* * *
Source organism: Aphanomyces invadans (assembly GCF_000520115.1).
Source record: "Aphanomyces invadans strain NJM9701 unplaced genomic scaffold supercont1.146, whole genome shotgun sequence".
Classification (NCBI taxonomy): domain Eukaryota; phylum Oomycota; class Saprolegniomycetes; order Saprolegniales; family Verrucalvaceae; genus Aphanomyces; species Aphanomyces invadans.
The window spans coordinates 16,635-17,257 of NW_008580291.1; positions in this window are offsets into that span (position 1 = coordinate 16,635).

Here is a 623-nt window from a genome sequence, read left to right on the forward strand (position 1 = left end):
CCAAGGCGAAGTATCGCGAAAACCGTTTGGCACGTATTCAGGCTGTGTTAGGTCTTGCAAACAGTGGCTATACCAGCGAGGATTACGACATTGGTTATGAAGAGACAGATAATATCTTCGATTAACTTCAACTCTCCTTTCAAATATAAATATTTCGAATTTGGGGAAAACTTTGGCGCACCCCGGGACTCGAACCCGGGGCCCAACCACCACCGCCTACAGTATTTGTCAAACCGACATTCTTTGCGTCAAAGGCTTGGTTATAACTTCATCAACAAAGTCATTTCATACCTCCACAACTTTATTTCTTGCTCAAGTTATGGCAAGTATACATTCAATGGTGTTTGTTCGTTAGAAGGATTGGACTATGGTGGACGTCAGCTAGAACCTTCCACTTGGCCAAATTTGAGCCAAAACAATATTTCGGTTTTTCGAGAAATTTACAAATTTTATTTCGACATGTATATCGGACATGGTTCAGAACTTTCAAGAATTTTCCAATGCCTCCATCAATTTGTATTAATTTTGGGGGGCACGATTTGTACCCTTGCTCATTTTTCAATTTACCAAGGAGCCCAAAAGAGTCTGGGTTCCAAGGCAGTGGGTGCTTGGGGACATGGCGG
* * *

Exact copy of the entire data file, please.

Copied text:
Source organism: Aphanomyces invadans (assembly GCF_000520115.1).
Source record: "Aphanomyces invadans strain NJM9701 unplaced genomic scaffold supercont1.146, whole genome shotgun sequence".
Classification (NCBI taxonomy): domain Eukaryota; phylum Oomycota; class Saprolegniomycetes; order Saprolegniales; family Verrucalvaceae; genus Aphanomyces; species Aphanomyces invadans.
The window spans coordinates 16,635-17,257 of NW_008580291.1; positions in this window are offsets into that span (position 1 = coordinate 16,635).

Here is a 623-nt window from a genome sequence, read left to right on the forward strand (position 1 = left end):
CCAAGGCGAAGTATCGCGAAAACCGTTTGGCACGTATTCAGGCTGTGTTAGGTCTTGCAAACAGTGGCTATACCAGCGAGGATTACGACATTGGTTATGAAGAGACAGATAATATCTTCGATTAACTTCAACTCTCCTTTCAAATATAAATATTTCGAATTTGGGGAAAACTTTGGCGCACCCCGGGACTCGAACCCGGGGCCCAACCACCACCGCCTACAGTATTTGTCAAACCGACATTCTTTGCGTCAAAGGCTTGGTTATAACTTCATCAACAAAGTCATTTCATACCTCCACAACTTTATTTCTTGCTCAAGTTATGGCAAGTATACATTCAATGGTGTTTGTTCGTTAGAAGGATTGGACTATGGTGGACGTCAGCTAGAACCTTCCACTTGGCCAAATTTGAGCCAAAACAATATTTCGGTTTTTCGAGAAATTTACAAATTTTATTTCGACATGTATATCGGACATGGTTCAGAACTTTCAAGAATTTTCCAATGCCTCCATCAATTTGTATTAATTTTGGGGGGCACGATTTGTACCCTTGCTCATTTTTCAATTTACCAAGGAGCCCAAAAGAGTCTGGGTTCCAAGGCAGTGGGTGCTTGGGGACATGGCGG